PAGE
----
I get the emails at least several times weekly. Often they come from Amazon, or L.L. Bean, or some other online store that I’ve frequented in the past, offering new sales, recommending new items, dressed up in classy design work to make the concept of buying appealing to me.
Some of them are better than others. I buy clothes from L.L. Bean frequently, but that’s about all. Unless it involves beach-combing or the occasional hike, I’m not really the outdoors type. So, when I get an email about a sale on, for example, kayaks, I’m amused a bit.
Amazon tends to be better. Often, I receive book recommendations from them that are already things that I own from elsewhere (I buy more often from Barnes & Noble). What’s specifically interesting are the book recommendations that I receive when I log into Amazon, because they’re an excellent sampling of my reading interests for, say, the past few months, combined with purchases that I made while in grad school. Amazon was my best friend in grad school (this was before I became a Nook owner, and before Amazon treated independent authors as poorly as it now does), because I could save nearly half the cost of a textbook by purchasing it there. Of course, that was all that I had money to purchase, aside from an occasional comic book at the time, so Amazon has a purchase history full of theology and religion texts. One would think that was all I read for three years.
Well, come to think of it…it sort of was, though by pressure of schedule, not choice.
In any case, my point is that, if some secret agency convened around a table in a smoke-filled room, or some alien race hacked into the world’s grid to examine the life of Dave (hey, it could happen), they could gain a wealth of information simply through my purchase histories. I moved from theology texts back to literature, to plays, to science fiction…this was all the process of my settling back into the groove of my natural self after having been displaced for the three years it took me to get that master’s degree.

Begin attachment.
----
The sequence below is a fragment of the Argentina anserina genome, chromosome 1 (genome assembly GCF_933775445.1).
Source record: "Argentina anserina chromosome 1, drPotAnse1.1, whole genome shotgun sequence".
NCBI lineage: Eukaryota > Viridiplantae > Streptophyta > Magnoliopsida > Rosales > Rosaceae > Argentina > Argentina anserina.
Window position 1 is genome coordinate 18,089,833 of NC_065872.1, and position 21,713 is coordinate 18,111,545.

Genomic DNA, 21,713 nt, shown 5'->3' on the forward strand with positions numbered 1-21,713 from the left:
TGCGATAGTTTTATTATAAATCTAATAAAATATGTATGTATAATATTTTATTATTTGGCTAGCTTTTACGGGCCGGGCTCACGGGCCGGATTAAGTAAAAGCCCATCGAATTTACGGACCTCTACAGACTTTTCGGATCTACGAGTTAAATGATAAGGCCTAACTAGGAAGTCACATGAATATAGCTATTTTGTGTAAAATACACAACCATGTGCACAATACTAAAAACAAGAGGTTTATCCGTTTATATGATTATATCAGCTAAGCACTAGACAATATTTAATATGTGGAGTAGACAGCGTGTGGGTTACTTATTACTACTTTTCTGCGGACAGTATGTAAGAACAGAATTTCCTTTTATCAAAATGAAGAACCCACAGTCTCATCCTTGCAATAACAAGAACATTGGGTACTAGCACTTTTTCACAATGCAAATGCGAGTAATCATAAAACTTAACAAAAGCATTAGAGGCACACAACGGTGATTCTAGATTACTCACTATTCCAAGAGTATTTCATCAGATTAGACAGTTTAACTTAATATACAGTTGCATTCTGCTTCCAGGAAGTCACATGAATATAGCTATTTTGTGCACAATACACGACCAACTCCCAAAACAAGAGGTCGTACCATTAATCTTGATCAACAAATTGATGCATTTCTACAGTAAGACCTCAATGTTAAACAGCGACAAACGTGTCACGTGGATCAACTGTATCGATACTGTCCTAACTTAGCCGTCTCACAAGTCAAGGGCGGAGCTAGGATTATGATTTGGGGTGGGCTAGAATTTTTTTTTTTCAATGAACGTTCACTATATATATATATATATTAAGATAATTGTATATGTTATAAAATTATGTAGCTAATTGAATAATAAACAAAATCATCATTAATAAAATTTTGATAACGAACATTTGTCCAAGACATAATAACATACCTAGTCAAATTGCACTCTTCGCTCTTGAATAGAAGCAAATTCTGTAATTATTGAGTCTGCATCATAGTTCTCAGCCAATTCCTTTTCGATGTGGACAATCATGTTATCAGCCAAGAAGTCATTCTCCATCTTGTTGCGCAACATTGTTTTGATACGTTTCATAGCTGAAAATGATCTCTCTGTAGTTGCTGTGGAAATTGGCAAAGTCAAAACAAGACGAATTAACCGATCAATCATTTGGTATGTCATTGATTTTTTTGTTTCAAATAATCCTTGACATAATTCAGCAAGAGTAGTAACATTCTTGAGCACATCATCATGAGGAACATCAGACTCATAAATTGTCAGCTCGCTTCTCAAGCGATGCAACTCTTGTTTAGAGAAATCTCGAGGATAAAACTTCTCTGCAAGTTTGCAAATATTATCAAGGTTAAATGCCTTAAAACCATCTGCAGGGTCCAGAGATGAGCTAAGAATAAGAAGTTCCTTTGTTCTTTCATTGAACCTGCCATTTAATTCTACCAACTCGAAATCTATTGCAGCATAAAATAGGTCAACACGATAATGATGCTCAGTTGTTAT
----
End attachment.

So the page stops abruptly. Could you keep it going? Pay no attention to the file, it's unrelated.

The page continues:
Similar clues could be gained by sifting through my iTunes purchase history. One could not only quickly discover that I’m a sucker for police procedural dramas and quirky science fiction programs (and we won’t even discuss how many seasons of Cops are currently parked on an extra hard drive), but also see the sort of religious identity crisis in which I spent about two years of my life, based on the music that I purchased.
And I don’t even want to think about how much a certain search engine knows about my life, inspiration, academic plans, and who knows what else.
In fact, if a person can by judged by what he or she reads, listens to, and writes (and I think that’s a fairly safe judgement, as long as those things are looked at in their full scope and not in isolated segments), there are about four online retailers and service providers who, individually, could form a relatively coherent picture of me. With their powers combined, a professional profiler could be out of a job, and I would become suddenly very transparent.
That’s a little frightening when you think about it, and I don’t think that the Internet pioneered this potential for profiled knowledge as much as it perfected what was already there. What I buy for myself, what I buy for gifts (and the people to whom they are shipped) to read, to watch, or to listen to are in large measure descriptive of who I am. And that’s not even bringing social networks into the picture yet, because then the waters can become very murky, indeed.
I don’t think that this is a bad thing: I can opt out of whichever of these emails I choose, and I occasionally see a good recommendation when perusing them. It’s just that when I think of the amount of me that’s accumulated on various servers in the hands of various companies and corporations and private interests…the amount of privacy that I sacrifice for the sake of a certain lifestyle…I suddenly become protective of things. Progressive as I am in my view of technology, I won’t go entirely gently into that good night.
I just don’t know how much to rage against the dying of what quickly becomes antiquity.